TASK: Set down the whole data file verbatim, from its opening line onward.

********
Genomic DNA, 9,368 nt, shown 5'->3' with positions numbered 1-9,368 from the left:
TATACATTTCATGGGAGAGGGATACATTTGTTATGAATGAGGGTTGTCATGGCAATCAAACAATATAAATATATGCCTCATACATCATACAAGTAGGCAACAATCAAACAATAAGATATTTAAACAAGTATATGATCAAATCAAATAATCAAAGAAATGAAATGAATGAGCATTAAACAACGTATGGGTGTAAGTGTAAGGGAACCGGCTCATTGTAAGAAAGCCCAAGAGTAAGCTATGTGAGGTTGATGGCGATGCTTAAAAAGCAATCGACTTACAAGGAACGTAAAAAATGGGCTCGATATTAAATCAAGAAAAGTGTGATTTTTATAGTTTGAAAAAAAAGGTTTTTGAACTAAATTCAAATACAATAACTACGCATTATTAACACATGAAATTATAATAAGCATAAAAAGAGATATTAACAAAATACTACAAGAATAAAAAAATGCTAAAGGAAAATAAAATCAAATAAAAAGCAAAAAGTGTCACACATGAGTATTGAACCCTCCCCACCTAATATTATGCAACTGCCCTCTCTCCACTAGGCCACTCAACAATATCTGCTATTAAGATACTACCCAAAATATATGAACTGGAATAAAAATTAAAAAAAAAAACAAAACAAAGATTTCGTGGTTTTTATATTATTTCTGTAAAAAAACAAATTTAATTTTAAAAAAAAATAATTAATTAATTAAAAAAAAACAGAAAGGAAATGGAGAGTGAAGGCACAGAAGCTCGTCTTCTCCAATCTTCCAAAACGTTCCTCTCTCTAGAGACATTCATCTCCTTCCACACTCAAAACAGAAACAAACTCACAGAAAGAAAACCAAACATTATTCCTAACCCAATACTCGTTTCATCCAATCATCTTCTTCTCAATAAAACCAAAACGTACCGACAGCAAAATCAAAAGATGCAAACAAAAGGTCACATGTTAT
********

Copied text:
Genomic DNA, 9,368 nt, shown 5'->3' with positions numbered 1-9,368 from the left:
TATACATTTCATGGGAGAGGGATACATTTGTTATGAATGAGGGTTGTCATGGCAATCAAACAATATAAATATATGCCTCATACATCATACAAGTAGGCAACAATCAAACAATAAGATATTTAAACAAGTATATGATCAAATCAAATAATCAAAGAAATGAAATGAATGAGCATTAAACAACGTATGGGTGTAAGTGTAAGGGAACCGGCTCATTGTAAGAAAGCCCAAGAGTAAGCTATGTGAGGTTGATGGCGATGCTTAAAAAGCAATCGACTTACAAGGAACGTAAAAAATGGGCTCGATATTAAATCAAGAAAAGTGTGATTTTTATAGTTTGAAAAAAAAGGTTTTTGAACTAAATTCAAATACAATAACTACGCATTATTAACACATGAAATTATAATAAGCATAAAAAGAGATATTAACAAAATACTACAAGAATAAAAAAATGCTAAAGGAAAATAAAATCAAATAAAAAGCAAAAAGTGTCACACATGAGTATTGAACCCTCCCCACCTAATATTATGCAACTGCCCTCTCTCCACTAGGCCACTCAACAATATCTGCTATTAAGATACTACCCAAAATATATGAACTGGAATAAAAATTAAAAAAAAAAACAAAACAAAGATTTCGTGGTTTTTATATTATTTCTGTAAAAAAACAAATTTAATTTTAAAAAAAAATAATTAATTAATTAAAAAAAAACAGAAAGGAAATGGAGAGTGAAGGCACAGAAGCTCGTCTTCTCCAATCTTCCAAAACGTTCCTCTCTCTAGAGACATTCATCTCCTTCCACACTCAAAACAGAAACAAACTCACAGAAAGAAAACCAAACATTATTCCTAACCCAATACTCGTTTCATCCAATCATCTTCTTCTCAATAAAACCAAAACGTACCGACAGCAAAATCAAAAGATGCAAACAAAAGGTCACATGTTAT